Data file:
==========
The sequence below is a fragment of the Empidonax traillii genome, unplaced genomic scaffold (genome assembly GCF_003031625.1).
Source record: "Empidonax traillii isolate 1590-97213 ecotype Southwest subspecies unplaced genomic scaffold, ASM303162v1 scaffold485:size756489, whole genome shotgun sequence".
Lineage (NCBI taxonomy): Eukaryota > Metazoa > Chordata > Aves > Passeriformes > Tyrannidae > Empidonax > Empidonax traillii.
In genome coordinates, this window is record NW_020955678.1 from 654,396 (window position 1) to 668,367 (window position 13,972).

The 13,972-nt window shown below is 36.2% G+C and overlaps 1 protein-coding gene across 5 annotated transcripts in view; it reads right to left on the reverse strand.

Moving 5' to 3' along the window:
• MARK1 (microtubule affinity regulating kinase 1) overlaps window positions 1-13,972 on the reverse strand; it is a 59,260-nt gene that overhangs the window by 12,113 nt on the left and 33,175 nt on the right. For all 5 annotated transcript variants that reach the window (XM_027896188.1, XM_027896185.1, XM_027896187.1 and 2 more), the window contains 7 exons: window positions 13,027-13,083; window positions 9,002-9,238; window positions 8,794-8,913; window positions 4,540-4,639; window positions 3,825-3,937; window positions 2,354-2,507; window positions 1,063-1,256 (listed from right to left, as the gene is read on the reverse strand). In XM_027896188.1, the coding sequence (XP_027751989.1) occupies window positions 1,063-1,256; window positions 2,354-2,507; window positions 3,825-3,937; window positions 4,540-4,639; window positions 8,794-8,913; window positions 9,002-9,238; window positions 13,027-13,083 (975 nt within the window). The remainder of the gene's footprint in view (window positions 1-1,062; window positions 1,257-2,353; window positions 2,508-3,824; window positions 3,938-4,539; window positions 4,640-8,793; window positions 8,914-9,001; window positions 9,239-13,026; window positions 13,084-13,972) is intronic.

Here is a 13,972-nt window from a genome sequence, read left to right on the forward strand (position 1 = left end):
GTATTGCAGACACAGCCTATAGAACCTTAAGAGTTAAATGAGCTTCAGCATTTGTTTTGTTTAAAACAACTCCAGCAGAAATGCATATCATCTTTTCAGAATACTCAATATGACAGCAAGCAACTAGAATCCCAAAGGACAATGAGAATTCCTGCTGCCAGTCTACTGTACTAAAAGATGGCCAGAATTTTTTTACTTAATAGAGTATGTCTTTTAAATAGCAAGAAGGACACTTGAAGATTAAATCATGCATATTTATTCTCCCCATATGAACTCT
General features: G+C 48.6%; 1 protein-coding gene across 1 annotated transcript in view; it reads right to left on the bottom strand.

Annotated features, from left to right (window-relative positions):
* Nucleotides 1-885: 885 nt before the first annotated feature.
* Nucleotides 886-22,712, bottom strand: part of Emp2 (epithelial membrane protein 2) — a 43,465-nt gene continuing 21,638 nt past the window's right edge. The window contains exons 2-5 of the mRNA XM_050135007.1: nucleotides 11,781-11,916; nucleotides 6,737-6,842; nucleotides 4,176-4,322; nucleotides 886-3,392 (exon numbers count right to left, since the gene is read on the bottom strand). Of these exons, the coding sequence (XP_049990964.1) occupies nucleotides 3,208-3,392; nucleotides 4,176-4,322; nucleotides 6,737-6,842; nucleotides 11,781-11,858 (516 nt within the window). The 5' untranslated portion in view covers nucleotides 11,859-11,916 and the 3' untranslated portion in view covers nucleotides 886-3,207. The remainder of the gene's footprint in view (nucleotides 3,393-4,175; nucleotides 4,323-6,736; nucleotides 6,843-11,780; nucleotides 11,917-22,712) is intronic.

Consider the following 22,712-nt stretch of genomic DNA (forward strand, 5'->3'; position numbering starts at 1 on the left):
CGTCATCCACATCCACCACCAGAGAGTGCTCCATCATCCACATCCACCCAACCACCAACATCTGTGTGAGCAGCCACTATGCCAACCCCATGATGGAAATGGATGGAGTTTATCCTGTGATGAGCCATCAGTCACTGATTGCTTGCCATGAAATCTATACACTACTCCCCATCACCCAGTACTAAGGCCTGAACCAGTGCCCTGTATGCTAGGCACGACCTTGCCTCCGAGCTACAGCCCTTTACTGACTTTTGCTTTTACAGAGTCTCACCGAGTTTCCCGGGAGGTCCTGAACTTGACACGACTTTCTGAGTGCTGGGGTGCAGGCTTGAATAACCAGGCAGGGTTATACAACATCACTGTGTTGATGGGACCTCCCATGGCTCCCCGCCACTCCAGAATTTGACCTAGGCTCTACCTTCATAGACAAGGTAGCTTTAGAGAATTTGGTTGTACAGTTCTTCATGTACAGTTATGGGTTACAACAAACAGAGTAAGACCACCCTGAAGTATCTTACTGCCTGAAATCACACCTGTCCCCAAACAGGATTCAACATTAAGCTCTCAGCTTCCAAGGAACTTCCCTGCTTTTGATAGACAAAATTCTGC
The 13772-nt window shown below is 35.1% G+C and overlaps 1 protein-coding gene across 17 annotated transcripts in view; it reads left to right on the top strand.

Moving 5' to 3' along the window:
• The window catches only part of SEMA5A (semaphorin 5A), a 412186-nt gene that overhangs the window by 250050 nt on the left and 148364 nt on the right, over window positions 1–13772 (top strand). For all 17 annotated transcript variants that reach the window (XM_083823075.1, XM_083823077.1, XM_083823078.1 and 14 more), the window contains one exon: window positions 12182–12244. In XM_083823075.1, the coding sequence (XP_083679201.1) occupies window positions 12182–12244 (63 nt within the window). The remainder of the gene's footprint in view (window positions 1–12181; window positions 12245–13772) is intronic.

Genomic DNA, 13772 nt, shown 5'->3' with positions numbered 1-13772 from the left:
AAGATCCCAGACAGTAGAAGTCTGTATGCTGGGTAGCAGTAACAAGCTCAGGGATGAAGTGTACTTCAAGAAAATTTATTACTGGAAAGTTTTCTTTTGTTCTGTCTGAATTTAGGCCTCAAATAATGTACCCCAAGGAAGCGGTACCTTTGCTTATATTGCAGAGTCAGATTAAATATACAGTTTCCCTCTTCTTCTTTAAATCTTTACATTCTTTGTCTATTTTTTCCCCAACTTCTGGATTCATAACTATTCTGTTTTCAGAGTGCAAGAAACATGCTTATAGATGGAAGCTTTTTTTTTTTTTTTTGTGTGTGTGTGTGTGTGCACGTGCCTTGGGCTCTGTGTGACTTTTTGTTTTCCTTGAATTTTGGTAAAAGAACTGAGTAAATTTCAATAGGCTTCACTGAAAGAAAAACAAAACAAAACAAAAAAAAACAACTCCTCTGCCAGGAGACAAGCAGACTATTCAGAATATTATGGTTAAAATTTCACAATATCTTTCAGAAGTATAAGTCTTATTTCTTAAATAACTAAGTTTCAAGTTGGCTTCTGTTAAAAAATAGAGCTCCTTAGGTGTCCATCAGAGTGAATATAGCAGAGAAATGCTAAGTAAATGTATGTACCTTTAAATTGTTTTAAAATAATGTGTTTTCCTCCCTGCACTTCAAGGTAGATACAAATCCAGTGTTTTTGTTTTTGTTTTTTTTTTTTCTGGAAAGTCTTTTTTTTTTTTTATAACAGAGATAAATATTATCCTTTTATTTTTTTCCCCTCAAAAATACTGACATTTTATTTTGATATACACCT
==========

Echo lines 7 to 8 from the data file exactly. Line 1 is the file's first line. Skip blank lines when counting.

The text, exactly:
• MARK1 (microtubule affinity regulating kinase 1) overlaps window positions 1-13,972 on the reverse strand; it is a 59,260-nt gene that overhangs the window by 12,113 nt on the left and 33,175 nt on the right. For all 5 annotated transcript variants that reach the window (XM_027896188.1, XM_027896185.1, XM_027896187.1 and 2 more), the window contains 7 exons: window positions 13,027-13,083; window positions 9,002-9,238; window positions 8,794-8,913; window positions 4,540-4,639; window positions 3,825-3,937; window positions 2,354-2,507; window positions 1,063-1,256 (listed from right to left, as the gene is read on the reverse strand). In XM_027896188.1, the coding sequence (XP_027751989.1) occupies window positions 1,063-1,256; window positions 2,354-2,507; window positions 3,825-3,937; window positions 4,540-4,639; window positions 8,794-8,913; window positions 9,002-9,238; window positions 13,027-13,083 (975 nt within the window). The remainder of the gene's footprint in view (window positions 1-1,062; window positions 1,257-2,353; window positions 2,508-3,824; window positions 3,938-4,539; window positions 4,640-8,793; window positions 8,914-9,001; window positions 9,239-13,026; window positions 13,084-13,972) is intronic.

Here is a 13,972-nt window from a genome sequence, read left to right on the forward strand (position 1 = left end):